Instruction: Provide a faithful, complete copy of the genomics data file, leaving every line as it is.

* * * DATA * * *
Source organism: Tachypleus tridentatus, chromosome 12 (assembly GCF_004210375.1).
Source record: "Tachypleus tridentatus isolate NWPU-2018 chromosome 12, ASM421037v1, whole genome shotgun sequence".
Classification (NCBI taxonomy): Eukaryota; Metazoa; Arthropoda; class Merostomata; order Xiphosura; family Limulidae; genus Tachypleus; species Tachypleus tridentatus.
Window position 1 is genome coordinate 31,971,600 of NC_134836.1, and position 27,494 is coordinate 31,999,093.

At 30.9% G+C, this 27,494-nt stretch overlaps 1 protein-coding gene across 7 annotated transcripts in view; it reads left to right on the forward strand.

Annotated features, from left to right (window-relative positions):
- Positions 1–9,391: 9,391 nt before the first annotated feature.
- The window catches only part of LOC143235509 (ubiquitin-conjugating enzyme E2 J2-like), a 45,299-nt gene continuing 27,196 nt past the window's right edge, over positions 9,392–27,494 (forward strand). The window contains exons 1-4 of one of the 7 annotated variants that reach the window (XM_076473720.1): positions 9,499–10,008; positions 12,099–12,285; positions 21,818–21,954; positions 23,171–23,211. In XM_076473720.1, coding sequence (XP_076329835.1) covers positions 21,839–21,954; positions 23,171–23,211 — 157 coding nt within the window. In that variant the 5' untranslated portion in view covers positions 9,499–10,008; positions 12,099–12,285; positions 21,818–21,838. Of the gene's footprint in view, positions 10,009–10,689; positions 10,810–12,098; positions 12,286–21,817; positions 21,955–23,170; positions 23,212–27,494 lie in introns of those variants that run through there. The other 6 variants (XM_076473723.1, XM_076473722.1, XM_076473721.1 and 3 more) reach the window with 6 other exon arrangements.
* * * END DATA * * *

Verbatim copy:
Source organism: Tachypleus tridentatus, chromosome 12 (assembly GCF_004210375.1).
Source record: "Tachypleus tridentatus isolate NWPU-2018 chromosome 12, ASM421037v1, whole genome shotgun sequence".
Classification (NCBI taxonomy): Eukaryota; Metazoa; Arthropoda; class Merostomata; order Xiphosura; family Limulidae; genus Tachypleus; species Tachypleus tridentatus.
Window position 1 is genome coordinate 31,971,600 of NC_134836.1, and position 27,494 is coordinate 31,999,093.

At 30.9% G+C, this 27,494-nt stretch overlaps 1 protein-coding gene across 7 annotated transcripts in view; it reads left to right on the forward strand.

Annotated features, from left to right (window-relative positions):
- Positions 1–9,391: 9,391 nt before the first annotated feature.
- The window catches only part of LOC143235509 (ubiquitin-conjugating enzyme E2 J2-like), a 45,299-nt gene continuing 27,196 nt past the window's right edge, over positions 9,392–27,494 (forward strand). The window contains exons 1-4 of one of the 7 annotated variants that reach the window (XM_076473720.1): positions 9,499–10,008; positions 12,099–12,285; positions 21,818–21,954; positions 23,171–23,211. In XM_076473720.1, coding sequence (XP_076329835.1) covers positions 21,839–21,954; positions 23,171–23,211 — 157 coding nt within the window. In that variant the 5' untranslated portion in view covers positions 9,499–10,008; positions 12,099–12,285; positions 21,818–21,838. Of the gene's footprint in view, positions 10,009–10,689; positions 10,810–12,098; positions 12,286–21,817; positions 21,955–23,170; positions 23,212–27,494 lie in introns of those variants that run through there. The other 6 variants (XM_076473723.1, XM_076473722.1, XM_076473721.1 and 3 more) reach the window with 6 other exon arrangements.